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WIT Life #27: Reinventing Valentine’s Day

WITLife is a periodic series written by professional Interpreter/Translator/Writer Stacy Smith (Kumamoto-ken, 2000-03). Recently she’s been watching Fujisankei’s newscast in Japanese and sharing some of the interesting tidbits and trends together with her own observations.


In the midst of the economic slump and the fact that Valentine’s Day falls on a Saturday this year, Japan’s chocolate companies are really stretching the meaning of the holiday. Because it will not be celebrated on a weekday, they will be losing the lucrative income from “Giri Choco” (obligation chocolate) which is customarily given by females to the males in their office. In order to make up for this, several innovations have taken place.

Chocolate companies are anticipating that many families will be spending V- Day together with “sugomori” or nesting, much like was seen over New Years. In preparation for this, new flavors such as strawberry and marshmallow were designed and fondue chocolate along with a special pot to go with it are being sold to provide families with unique ways to enjoy the holiday. This fondue set is retailing for 17,000 yen.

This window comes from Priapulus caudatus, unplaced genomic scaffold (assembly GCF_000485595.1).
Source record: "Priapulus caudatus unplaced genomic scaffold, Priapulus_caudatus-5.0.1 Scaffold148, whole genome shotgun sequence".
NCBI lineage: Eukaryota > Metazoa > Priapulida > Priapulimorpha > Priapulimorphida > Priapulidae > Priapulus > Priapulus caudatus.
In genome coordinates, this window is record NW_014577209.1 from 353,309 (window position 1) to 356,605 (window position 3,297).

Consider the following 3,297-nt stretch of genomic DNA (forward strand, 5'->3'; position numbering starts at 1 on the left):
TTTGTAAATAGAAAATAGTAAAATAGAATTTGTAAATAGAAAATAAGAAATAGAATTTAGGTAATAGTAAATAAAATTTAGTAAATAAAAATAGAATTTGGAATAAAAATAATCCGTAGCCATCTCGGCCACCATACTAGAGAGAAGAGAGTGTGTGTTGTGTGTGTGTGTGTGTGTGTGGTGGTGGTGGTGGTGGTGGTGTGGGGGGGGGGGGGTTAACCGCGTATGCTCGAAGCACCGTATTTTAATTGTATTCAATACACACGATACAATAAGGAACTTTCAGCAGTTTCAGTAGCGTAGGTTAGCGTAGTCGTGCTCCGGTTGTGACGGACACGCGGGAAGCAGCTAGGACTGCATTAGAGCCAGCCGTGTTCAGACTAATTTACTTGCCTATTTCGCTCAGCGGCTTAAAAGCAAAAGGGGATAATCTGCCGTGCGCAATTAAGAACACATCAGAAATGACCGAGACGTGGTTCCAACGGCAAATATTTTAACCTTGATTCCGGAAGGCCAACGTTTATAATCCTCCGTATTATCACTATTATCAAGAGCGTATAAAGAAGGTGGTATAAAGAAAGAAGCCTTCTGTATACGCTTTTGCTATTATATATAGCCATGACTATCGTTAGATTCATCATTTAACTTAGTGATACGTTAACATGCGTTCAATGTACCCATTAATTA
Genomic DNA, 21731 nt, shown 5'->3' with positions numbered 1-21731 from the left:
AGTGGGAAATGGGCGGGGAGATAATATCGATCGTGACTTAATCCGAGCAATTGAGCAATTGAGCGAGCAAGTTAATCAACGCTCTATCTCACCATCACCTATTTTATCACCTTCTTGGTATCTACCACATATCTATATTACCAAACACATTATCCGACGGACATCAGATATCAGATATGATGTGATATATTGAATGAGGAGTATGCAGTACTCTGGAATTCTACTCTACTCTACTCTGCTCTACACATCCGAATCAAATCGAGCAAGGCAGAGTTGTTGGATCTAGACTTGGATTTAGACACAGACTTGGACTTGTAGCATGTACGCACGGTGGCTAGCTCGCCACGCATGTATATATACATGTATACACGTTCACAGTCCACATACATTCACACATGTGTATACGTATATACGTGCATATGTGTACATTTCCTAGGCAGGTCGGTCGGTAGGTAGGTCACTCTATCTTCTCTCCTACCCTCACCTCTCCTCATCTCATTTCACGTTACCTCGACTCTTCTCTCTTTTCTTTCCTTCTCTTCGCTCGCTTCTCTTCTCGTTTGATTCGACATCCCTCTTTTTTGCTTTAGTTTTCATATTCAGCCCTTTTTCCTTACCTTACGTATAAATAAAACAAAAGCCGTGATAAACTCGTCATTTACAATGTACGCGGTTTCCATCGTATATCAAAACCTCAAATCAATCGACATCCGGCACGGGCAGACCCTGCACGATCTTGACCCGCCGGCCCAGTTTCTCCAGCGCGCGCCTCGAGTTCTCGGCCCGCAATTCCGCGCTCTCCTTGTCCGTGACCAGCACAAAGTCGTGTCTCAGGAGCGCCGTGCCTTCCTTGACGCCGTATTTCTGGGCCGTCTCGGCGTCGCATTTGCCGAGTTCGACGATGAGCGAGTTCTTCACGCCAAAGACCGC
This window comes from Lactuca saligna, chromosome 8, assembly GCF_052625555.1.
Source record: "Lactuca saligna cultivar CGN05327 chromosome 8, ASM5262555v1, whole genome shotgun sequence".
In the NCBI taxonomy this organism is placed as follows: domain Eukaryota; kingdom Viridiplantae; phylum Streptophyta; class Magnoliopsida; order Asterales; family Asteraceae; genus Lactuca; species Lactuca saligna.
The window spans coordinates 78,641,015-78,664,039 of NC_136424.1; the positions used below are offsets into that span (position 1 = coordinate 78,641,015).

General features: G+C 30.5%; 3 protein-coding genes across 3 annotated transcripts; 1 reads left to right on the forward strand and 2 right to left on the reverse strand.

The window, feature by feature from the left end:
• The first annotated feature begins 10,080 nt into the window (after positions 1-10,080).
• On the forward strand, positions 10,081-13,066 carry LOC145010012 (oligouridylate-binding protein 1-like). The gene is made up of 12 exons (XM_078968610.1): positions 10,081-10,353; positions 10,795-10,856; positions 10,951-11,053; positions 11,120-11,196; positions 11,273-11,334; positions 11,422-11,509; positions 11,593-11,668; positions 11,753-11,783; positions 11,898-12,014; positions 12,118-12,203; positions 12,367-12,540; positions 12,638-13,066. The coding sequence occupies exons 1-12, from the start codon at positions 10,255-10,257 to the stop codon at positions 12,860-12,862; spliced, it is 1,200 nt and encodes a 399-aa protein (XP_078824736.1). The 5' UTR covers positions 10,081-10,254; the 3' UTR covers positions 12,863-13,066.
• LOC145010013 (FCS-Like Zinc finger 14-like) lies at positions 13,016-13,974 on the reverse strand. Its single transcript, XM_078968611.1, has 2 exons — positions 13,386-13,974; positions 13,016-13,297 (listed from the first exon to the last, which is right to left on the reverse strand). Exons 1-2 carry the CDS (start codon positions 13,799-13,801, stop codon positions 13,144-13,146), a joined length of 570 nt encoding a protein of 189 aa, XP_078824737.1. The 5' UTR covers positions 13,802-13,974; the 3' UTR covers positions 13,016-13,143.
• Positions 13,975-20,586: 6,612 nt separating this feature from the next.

Another interesting twist is the reinterpretation of what V-Day in Japan means. Previously, it was a time for women to give chocolate to men they either really liked (Hon Choco) (real chocolate) or were obligated to give it to (Giri Choco), such as male bosses or colleagues. However, the industry is now going American-style, saying “Why not consider the reverse? Let’s have men declare their love for women as well!” In order to replace the sales they will be missing this year, they invented Gyaku Choco (opposite chocolate).

Whereas before only women would shower men with sweet gifts on V-Day, now men are being encouraged to do the same. In order to have them be comfortable with buying Gyaku Choco, many department stores are placing it near suits and other men’s apparel, billing it as a “Gyaku Choco Fair.” The really neat thing about this chocolate’s packaging is that the lettering is printed in reverse, in order to truly give the effect of being “gyaku”! It is surprising that this tactic which should double their sales has not been tried before by chocolate makers in similarly troubling economic times. Gotta love the unlimited potential of commercialization! Incidentally, despite his flailing popularity rate, Prime Minister Aso has already received 240 Valentine support messages with chocolate.

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